Salient: An Organ of Student Opinion at Victoria College, Wellington, N.Z. Vol. 12, No. 1, February 23rd, 1949.
"The Spike" Again for Jubilee
"The Spike" Again for Jubilee
If you were to search now among the outward confusion of the incredibly tiny room which houses the Caxton Press in Christchurch, and if you were to put aside chipped cups, boxes of lead type, rags, and piles of warm, new books and pamphlets, somewhere you would find, on many a quarto page, the typewritten script of a new and important number of our College magazine, "The Spike." At a plain, wooden table, just inside the door, you would find Denis Glover, the printer himself, perspiring slightly at the brow, frantically addressing envelopes, or, with nice suavity and perfect business shrewdness, making terms with a paper merchant, or discussing a printing order with Mrs. So-and-So from the local Women's Guild or Sewing Circle. Before long, the known facts about Glover would come through, in his conversation and manner, and in the talk of his friends—the warm, Irish wit, the slight unpredictability, the brilliance over a pint of malt; the poet and writer who has caught John Lehmann's eye, the Navy veteran of World War II; Glover, the typographer, the Christ's and Canty man. If you talked with him, and bore in mind the delightful volumes that have emerged from this tiny room—"Of Wives and Wiving," the two books of printing types, the Caxton Poets series—I think you would agree, that the magazine is in the right hands.
Getting under Weigh
It all began nearly twelve months ago when the Executive asked me to tackle the task of preparing a new number of "The Spike" to mark the Golden Jubilee celebrations of our College. Shortly afterwards, the Royal tour of New Zealand was planned: and, as a result, the Jubilee celebrations and publications were set back three months. Closing dates for entries had to be changed, until nobody quite knew when the editor wanted the copy, and the editor didn't know when the printer wanted it. But these were only incidental difficulties. Add to them the fact that the three members of the editorial committee between them had examinations to sit or mark, theses to write, a hostel to administer, a rather important selection committee to confront. "Salient" to edit, the students' congress at Curious Cove to attend, and a thousand other tasks, humdrum and otherwise, and it may seem lucky that a magazine is down with the Caxton Press at all! All this, and apathy too—the vast, taut, unmoving skin that encloses inarticulate College thought and writing, and energy.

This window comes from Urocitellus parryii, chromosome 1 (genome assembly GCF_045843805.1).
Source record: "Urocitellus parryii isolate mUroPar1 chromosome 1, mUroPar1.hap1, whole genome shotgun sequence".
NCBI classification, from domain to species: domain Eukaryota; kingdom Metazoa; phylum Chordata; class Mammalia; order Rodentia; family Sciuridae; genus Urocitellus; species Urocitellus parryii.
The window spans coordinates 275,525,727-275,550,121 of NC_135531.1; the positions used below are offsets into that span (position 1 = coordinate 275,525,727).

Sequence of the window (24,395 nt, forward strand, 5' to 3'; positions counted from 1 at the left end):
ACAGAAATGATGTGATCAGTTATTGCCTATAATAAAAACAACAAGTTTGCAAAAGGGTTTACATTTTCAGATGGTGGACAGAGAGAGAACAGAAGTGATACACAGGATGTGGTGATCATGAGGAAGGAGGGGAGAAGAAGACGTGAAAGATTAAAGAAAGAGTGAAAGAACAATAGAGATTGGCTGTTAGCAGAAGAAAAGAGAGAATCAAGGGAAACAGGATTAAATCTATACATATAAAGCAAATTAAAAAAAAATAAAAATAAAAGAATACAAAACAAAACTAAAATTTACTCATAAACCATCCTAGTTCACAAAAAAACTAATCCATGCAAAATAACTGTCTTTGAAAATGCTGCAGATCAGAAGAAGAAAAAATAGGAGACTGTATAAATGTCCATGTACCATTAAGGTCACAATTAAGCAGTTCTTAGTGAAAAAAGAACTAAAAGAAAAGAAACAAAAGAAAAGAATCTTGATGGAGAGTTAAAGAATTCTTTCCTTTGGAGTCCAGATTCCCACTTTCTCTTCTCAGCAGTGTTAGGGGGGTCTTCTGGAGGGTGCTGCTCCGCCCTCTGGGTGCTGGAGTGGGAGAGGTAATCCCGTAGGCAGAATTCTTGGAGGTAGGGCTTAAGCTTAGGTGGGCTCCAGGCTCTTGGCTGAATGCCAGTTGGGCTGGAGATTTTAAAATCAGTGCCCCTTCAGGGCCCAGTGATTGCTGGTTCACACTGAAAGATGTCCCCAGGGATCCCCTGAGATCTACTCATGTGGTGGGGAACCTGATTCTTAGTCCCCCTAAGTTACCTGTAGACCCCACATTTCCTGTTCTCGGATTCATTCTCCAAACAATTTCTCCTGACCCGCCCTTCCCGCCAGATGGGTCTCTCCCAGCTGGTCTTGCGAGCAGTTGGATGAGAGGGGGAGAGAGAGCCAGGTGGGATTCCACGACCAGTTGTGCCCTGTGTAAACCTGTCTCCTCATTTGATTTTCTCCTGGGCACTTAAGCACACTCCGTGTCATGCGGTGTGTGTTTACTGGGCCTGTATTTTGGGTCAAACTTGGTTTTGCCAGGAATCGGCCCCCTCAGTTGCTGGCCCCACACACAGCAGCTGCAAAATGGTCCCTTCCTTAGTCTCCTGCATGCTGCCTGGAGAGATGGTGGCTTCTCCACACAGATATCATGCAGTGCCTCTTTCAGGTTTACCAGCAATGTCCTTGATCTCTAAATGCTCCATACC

Yet, when we met for the first time, we thought the venture worth while, and sought around for a policy.
The first preconception that had to be cleared way was that this was not the fiftieth number of "The Spike." It is fifty years since the College was formed, but, partly because the new College did not become articulate for three years, and partly because till 1930 there were two issues a year, this is actually Number 77.
Then We looked back at Vol. 1, No. 1, and found it was called "The Spike"—not Just a "Spike" or any old "Spike.," but "The Spike"; and we also found, to our astonishment, that it remained so until the late nineteen-thirties. "Hast thou The Spike'?" was the cry. So, at the dreadful risk of bringing down the wrath of the bright young literary things, we reverted to the baptismal name.
After that, the long labour of reading through volumes and volumes of College magazines—and particularly the memorial numbers.
What We Wanted
Without any doubt there are in those pages a more formidable collection of statistics than ever the official "Year Book" or "Who's Who," knew. With a faint shudder, and appalled at the expense of spirit. I closed their pages, and set to wondering what could be done this time. Would it be possible to strike any kind of reasonable balance between the heavy conscientiousness of the club histories, now in theory twice as long as in 1924, and the wodge of literary stuff which the more ambitious of the 1948 Executive wanted from me?
So, with not much more than a vague policy in front of me, I began the long task of sending out letters to anybody who had ever made half a name for themselves in academic or literary circles. Dons, lawyers, fellows, doctors, professors, business men, students, housewives—all were paged. The result, of course, had they all answered, would have been disastrous. But, as previous editors have found again and again, there was no danger of that. One has to print most of that which comes, even if some of it hobbles in on one leg. . .
What We've Got
You may be interested in some of the magazine's wares. To begin with there is a valuable document from the only surviving foundation professor—Sir Thomas Easterfield; there is a Roll of Honur, of grievous length, for World War II; some of our best younger poets are represented; there are pleasant, and dull, club histories; there are the texts of several broadcast talks, which you may miss on the air, but would probably like to keep; the names of Eileen Duggan, Anton Vogt. Douglas Stewart. James Bertram, H. C. D. Somerset, P. S. Wilson . . . are on the title page. Some of it is good. Jubilee fun, some stands high up on stilts, and some jogs merrily along like a tidy little rickshaw, practical and trustworthy.
Altogether, I think, with Its more than hundred pages of copy and illustrations, you will get your half-crown's worth. And when writing in the next few weeks, please let your friends in other parts know of it. If you want more than one or two copies you should place your order now with J. B. Butchers, Business Manager, Golden Jubilee "Spike," Victoria University College.
R. W. Burchfield.